It was early in Medina airport as I wandered among the arrivals halls. I barely slept on my 2am flight from Dammam, and slept even less following my 4am layover in Riyadh. But heck, I’m just glad I finally made it out here. Now if I could only figure out whom I was meeting.
Travel in Saudi Arabia is a bit well…undeveloped. Solo travel is possible in some regards but not as easy as in many other places. People really don’t engage in tourism in this country, at least not beyond the religious variety, and so outside of the two holy cities there is a lack of infrastructure.
I had been wanting to visit Mada’in Saleh since before I arrived in Saudi. I had looked up various ways to actually get there. It seemed to not be any easy thing to do by oneself, requiring various bookings, and even permits. The bookings I could do, my Arabic was good enough to communicate those things, but the permit was tough. Well in reality its not a hard process I’m told, however it requires a visit to a government office in Riyadh…a four hour drive from Dammam / Khobar. Not something that I would be able to accomplish on a work day. And so I figured I would book a tour. Now tour companies here seem to be one-man operations, with basic websites and a lack of payment options. They didn’t take credit cards and I was not keen on wiring money, so I worked out a deal to pay cash on arrival, I just needed to book my own flight. No matter how much reassurance I had, I felt that something was not going to work. Emails were sporadic and information even more so, but I had faith or at least it was my only option anyway.
However a week before travel I got an email asking me where I was.. Huh? Apparently they had canceled the dates of my tour a week later and I was none the wiser. Regardless as I was sitting in a café in Dubai with some friends reading the email I realized there was nothing I could do anyway. Could I do it solo? Was there another option. I scrambled and searched for more tour companies since I already had flights. As luck would have it, I found another company going that same weekend. Score. Same issues though, paying in cash on arrival, no clue as to logistics, and no real sense of whether this was a real opportunity or not. But trust in God and get on the plane.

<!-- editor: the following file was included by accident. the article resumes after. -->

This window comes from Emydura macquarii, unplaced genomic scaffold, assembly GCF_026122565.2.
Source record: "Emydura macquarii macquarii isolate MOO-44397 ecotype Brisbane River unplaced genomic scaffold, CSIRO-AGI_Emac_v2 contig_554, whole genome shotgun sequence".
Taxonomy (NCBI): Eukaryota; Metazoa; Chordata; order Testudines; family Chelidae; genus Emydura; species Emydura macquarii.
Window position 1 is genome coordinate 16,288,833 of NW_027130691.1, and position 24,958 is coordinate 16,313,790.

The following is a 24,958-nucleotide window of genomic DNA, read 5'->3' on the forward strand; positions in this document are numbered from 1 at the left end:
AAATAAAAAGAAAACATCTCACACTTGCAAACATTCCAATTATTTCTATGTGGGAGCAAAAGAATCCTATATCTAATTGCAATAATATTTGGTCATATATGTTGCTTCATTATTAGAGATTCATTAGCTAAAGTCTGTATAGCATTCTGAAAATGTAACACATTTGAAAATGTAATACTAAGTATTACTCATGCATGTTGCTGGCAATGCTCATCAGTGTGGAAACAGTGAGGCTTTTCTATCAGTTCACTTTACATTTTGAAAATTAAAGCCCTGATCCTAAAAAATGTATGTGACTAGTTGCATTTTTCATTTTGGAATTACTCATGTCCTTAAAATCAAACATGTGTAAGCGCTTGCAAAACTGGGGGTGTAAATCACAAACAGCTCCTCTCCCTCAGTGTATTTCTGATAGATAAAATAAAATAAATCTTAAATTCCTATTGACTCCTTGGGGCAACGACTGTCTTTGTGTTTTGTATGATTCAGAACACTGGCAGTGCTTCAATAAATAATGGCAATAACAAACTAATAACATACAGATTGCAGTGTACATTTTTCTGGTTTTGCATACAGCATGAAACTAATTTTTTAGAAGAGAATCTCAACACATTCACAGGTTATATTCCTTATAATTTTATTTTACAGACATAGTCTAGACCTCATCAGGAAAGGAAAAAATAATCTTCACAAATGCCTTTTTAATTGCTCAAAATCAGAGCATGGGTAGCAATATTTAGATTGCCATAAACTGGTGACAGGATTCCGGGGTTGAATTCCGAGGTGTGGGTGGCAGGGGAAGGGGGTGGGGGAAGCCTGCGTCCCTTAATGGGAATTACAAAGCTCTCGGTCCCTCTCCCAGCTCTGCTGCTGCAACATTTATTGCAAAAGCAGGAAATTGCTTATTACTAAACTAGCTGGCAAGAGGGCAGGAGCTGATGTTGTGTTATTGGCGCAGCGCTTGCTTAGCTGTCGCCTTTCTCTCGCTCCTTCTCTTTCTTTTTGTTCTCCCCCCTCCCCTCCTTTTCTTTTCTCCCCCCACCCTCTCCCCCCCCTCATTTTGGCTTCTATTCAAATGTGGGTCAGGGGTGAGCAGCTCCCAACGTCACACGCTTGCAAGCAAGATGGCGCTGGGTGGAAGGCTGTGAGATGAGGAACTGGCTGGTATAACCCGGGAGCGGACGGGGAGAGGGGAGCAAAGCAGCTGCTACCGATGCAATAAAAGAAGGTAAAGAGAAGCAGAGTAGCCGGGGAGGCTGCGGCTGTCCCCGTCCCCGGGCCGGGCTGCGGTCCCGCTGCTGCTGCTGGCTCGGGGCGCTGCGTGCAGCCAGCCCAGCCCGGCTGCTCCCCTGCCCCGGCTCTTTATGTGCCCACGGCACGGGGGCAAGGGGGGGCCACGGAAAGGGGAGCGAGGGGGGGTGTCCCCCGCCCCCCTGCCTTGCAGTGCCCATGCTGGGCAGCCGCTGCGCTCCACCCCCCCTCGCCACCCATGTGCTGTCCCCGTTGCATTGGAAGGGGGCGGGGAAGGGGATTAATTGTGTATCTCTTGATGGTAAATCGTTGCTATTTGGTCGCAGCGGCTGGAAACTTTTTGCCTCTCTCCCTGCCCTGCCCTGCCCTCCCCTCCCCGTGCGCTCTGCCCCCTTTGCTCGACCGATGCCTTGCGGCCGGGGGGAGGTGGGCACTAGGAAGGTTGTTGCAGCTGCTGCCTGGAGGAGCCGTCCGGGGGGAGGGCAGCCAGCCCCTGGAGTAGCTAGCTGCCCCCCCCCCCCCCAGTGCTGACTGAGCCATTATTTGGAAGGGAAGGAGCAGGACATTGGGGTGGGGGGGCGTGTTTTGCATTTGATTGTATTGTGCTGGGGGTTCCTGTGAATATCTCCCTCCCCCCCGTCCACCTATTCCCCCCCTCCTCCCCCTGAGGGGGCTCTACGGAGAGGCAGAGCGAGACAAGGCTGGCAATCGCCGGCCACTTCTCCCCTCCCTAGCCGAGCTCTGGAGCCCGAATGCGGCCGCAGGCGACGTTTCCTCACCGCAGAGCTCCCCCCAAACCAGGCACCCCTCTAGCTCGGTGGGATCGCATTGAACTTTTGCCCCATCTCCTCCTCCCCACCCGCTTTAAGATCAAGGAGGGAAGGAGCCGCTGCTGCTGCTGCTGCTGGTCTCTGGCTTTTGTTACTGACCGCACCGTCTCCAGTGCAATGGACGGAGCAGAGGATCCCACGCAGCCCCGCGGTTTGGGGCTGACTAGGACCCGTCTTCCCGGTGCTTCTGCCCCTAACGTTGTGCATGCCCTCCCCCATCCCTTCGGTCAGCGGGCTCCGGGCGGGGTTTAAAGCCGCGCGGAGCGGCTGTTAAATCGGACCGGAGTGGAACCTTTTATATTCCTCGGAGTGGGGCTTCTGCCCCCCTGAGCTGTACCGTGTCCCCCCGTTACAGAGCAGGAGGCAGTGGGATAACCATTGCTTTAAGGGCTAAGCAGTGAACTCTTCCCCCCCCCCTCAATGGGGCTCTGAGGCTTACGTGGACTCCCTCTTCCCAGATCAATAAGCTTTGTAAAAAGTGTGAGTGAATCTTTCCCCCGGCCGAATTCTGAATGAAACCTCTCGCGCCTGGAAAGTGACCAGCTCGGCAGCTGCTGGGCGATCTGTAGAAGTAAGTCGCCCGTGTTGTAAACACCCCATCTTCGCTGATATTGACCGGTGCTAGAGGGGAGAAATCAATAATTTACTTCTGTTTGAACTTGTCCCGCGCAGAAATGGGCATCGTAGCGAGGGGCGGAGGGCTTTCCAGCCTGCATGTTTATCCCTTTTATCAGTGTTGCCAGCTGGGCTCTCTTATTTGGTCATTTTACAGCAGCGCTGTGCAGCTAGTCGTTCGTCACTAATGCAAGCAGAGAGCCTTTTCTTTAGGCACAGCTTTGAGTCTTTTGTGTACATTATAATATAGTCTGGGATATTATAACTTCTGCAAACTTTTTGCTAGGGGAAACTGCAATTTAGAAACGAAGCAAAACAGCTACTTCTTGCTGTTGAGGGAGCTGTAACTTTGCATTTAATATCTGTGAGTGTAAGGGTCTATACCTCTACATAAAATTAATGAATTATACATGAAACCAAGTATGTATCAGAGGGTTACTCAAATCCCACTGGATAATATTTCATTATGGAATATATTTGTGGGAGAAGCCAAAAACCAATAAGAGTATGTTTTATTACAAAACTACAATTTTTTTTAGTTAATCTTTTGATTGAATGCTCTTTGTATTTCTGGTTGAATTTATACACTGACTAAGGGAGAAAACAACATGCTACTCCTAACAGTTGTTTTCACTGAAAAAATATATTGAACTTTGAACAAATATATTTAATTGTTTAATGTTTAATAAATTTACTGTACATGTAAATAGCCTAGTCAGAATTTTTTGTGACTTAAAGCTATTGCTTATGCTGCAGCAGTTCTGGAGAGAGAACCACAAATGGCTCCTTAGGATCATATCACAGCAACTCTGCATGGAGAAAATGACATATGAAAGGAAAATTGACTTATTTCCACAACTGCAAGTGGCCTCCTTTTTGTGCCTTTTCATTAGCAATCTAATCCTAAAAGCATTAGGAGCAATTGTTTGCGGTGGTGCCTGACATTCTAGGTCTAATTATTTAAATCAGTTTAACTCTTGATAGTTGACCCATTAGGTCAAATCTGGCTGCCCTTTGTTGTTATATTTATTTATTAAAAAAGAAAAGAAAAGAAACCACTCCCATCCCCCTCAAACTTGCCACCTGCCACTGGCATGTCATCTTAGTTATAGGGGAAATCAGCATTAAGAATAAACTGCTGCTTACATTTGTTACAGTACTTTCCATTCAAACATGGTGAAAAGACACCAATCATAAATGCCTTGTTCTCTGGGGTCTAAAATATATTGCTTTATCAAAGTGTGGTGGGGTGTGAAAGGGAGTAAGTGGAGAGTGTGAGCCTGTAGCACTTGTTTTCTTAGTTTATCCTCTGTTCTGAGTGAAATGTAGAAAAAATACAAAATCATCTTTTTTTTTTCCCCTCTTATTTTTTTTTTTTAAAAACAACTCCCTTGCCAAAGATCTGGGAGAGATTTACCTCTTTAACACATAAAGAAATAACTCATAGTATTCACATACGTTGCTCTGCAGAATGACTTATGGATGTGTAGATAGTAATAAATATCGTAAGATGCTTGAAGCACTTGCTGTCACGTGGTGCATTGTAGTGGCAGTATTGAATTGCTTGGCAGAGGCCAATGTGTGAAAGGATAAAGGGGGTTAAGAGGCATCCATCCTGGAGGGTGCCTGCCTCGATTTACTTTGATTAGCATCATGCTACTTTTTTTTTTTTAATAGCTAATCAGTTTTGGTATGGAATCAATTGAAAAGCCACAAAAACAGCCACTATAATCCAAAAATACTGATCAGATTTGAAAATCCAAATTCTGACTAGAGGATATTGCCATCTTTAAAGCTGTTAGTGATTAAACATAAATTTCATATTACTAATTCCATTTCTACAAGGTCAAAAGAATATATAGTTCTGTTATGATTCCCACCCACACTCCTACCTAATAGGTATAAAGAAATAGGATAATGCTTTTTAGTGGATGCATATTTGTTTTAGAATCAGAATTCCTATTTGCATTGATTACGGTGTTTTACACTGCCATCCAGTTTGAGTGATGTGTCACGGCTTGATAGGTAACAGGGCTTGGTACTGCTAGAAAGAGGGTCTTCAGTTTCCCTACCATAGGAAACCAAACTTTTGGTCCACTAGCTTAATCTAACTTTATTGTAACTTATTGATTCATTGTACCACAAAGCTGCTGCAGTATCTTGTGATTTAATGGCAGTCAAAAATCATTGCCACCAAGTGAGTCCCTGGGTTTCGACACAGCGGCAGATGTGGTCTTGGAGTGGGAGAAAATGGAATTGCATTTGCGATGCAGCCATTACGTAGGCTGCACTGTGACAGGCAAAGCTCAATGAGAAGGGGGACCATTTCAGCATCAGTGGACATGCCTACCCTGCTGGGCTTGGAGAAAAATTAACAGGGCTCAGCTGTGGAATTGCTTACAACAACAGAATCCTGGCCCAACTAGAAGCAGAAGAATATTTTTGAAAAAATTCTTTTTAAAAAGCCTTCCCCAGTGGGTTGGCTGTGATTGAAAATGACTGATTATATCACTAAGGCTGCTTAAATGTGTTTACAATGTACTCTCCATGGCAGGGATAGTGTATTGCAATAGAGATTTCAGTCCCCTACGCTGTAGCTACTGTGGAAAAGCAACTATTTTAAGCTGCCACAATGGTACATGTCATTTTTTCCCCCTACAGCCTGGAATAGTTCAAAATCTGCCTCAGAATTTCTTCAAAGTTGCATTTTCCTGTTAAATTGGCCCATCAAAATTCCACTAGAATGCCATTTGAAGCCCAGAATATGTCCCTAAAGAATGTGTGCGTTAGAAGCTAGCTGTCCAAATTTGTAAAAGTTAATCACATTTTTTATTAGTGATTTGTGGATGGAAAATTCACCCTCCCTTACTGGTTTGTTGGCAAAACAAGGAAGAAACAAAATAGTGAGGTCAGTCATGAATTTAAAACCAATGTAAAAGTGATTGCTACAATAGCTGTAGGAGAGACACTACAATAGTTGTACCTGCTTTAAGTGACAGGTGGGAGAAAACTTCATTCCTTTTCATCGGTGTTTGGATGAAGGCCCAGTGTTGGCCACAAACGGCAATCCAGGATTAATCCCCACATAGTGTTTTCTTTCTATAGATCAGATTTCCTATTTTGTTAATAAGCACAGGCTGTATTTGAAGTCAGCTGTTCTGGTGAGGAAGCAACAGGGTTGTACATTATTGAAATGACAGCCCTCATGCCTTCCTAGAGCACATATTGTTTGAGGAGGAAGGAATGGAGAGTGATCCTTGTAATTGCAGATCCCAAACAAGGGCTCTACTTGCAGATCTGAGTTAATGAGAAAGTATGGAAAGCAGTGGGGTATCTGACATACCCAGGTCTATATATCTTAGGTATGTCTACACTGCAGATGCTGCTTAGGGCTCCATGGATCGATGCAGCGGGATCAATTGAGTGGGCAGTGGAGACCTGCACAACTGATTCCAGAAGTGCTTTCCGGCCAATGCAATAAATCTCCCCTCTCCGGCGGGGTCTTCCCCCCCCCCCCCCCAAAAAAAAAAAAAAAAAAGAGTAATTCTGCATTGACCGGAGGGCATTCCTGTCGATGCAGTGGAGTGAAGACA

So here I was at 630am in Medina airport looking for a group of other foreigners traveling with me. It was fairly easy to find them though, one of the few Europeans who stood out among the pilgrims from nearby countries. Success one. Now only to figure out who to pay or where to go.
They seemed to be as unsure as we were. One of them thought I was the driver or at least the tour guide. He told me later it was why he was so standoffish with me, assuming it was my fault that things were so poorly coordinated and we were running late.
And we were running late. No one seemed to know where to find the driver, whom we were meeting, or how we were getting there. We had no numbers, no assurances on how to find him (I was told the airport was small so it would be clear where he was when we got there…it wasn’t clear).
The driver did eventually show, a few hours late and bleary eyed. We are told he drove down in the morning…from Al-Ula to pick us up. This was disconcerting. The city of Al-Ula is 3 hours or so away, and it was after 8 am. What time exactly did he leave? I probably would have been cautious about entering the car at another point in time, but with no other options we all knew we would be going along with him anyway.
The driver spoke no English, so I became the group’s translator. Mostly trying to convince to driver to slow down as he tried to make up for lost time. He would bring the car up to 200 km / h as the various folks in the car started to get nervous and I would try to ask him to slow down which he would do for about 10-15 minutes time. But more so I could barely keep myself awake (which contributed to the lovely ignorance of how scary the drive actually was).
He would stop randomly, mostly at various pull offs, gas stations, or mosques. We thought he needed gas, or the bathroom, or some caffeine. Although due to my Arabic skills I was able to quickly ascertain that no, he was in fact just regularly lost. Did he come from Al-Ula?
I was thankful I was asleep though most of the time. Apparently at one point at his normal 200kph rate, while texting across two cell phones, he nearly clipped a pole on the side of the road. Yeah, we could have all almost died, I guess at least I would have gone in my sleep.
We ended up stopping down the street from the hotel, lost again, although already back in Al-Ula. He wouldn’t listen to me as I showed him the hotel’s location on GPS and we waited around until one of his friends came and showed us the way. The hotel as well didn’t see to know who we were, even though they apparently deal with this tour company on a weekly basis. So no matter, it seems that each step of the way one has to wonder if things are actually going to happen.
I guess what can you expect from booking through an outdated WordPress site and flying to a city with cash in hand to pay for a hopeful tour. Perhaps by the time all the pushes for better tourism in Saudi come along things will improve.
Wow! Talk about an intense situation. Glad you eventually made it out of that one safely!
I think it’s pretty standard for being here though!